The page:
For an officer who may be on a perimeter position for hours at a time, having a lightweight rifle can be a real advantage.
Equipped with the company’s own M-LOK handguard, the Midwest Industries Mid-Length Lightweight M-LOK 5.56mm rifle is extremely light and fast handling.
The Picatinny rail on the upper receiver allows a shooter to easily mount iron sights as well as optics.
A front sight can be added on the short length of rail over the low-profile gas block. Also Note the numerous M-LOK slots.
Quick-detach sling-mounting points are located on both sides of the handguard and buttstock for the quick addition of a sling.
One of the charms of the AR-15 is its ability to deliver accurate rounds from a lightweight platform. Yet, as the years have gone on, there has seemingly been a trend toward heavier AR-15 rifles. Quad-rail systems replaced the original handguards, and with them came lights, lasers, foregrips and every other conceivable bit of supposedly tactical gear.
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Fortunately, Midwest Industries recognizes the allure and practicality of a lightweight rifle. The 16-inch-barreled Mid-Length Lightweight M-LOK rifle is designed from the ground up to provide great performance without weighing the officer down with extra pounds.
In an age where it seems every AR has been tricked out with all kinds of gear, it is refreshing to pick up a gun designed to be light. Midwest Industries did its homework on this one, making it look good and weigh less than 6 pounds. Just picking it up, I knew it was a lot lighter than any of the other AR-15 rifles I’ve tested recently. Tossing this on my scale, I measured the weight right at 5.8 pounds before adding a loaded magazine.
Any officer who has sat on a perimeter position can tell you that after the first few minutes, a long gun can become surprisingly heavy. The longer you hold a position, the more you question the wisdom of every piece of gear and every length of rail that is adding ounces and pounds to the weapon. That is where the Midwest Industries rifle shines. Nothing has been added that is not needed.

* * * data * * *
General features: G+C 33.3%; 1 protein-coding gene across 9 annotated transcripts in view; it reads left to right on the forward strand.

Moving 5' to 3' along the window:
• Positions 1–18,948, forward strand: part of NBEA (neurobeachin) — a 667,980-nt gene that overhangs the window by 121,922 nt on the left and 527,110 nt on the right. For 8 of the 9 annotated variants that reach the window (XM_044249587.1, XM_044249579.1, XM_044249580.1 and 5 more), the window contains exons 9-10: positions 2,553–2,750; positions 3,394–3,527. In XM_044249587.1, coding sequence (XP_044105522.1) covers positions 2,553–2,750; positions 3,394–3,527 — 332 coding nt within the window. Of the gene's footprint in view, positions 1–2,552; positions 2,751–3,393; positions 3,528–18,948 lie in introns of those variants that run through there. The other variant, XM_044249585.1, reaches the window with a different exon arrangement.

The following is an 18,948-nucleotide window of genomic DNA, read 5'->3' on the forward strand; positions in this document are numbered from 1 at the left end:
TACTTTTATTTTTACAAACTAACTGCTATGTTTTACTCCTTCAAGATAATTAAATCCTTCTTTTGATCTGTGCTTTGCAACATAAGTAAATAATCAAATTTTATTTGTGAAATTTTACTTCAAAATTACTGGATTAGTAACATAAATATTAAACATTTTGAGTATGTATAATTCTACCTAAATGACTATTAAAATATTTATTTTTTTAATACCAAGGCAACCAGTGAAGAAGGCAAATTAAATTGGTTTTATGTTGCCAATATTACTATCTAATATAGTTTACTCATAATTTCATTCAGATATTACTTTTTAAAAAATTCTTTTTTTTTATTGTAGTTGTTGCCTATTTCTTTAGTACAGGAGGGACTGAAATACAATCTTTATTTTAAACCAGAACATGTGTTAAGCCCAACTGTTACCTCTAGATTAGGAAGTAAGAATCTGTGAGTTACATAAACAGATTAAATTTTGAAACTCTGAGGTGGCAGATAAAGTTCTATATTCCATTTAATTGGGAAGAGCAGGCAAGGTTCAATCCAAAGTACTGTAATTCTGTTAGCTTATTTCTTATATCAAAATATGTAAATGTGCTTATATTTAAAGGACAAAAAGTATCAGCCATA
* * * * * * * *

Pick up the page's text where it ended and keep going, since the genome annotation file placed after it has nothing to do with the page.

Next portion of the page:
Take the handguard, for instance. The rifle has the company’s own 12-inch Lightweight M-LOK handguard, which shaves off excess weight by eliminating bulky Picatinny rails. Instead, the handguard uses the more streamlined Magpul M-LOK system. M-LOK-compatible accessories can be added directly to the gun without the need for an intermediary rail. If you do need a Picatinny rail, you can add one that is the precise length desired instead of a full-length rail that is mostly unused. This helps keep the handguard thin and light. The handguard does have a short length of Picatinny rail over the low-profile gas block in the 12 o’clock position, since this is where a front sight will be added.
The weight reduction benefit of the M-LOK handguard is obvious, but all of the open slots also allow the barrel to cool more quickly due to the exceptional airflow around it. If you are concerned that the handguard may heat up while shooting, don’t be. I did not find this to be an issue at all. Throughout my testing of the gun, I did not experience any unpleasant rise in handguard temperature.
The top of the upper receiver has a long Picatinny rail for the addition of a rear sight, an optic or both. For this review, I mounted a 1.5-4x20mm Leupold Mark AR scope to the rifle using a Leupold mount.
The 16-inch barrel is chrome lined and has a lightweight profile for reduced weight. The standard rifle is equipped with an A2-type flash suppressor. My test model was upgraded with the company’s own AR-15 Flash Suppressor Impact Device. This muzzle device acts as both a flash suppressor and recoil reducer. Teeth on the front edge of the device can serve as an improvised impact weapon. The device is made of tool steel and has a Melonite finish. I liked the look and performance of this device and suggest you take a look at it as an upgrade to your rifle.
Midwest Industries equipped this gun with a .223 Wylde chamber. The .223 Wylde is a hybrid chamber that bridges the differences between .223 Remington and 5.56mm NATO ammunition. Developed by Bill Wylde, the chambers allow for the safe firing of either kind of ammunition in the gun. Many people prefer the .223 Wylde chamber to standard .223 or 5.56mm chambers due to its improved accuracy characteristics. Relatively few AR manufacturers opt for the .223 Wylde chamber, however, and it is nice to see Midwest Industries delivering it with this rifle.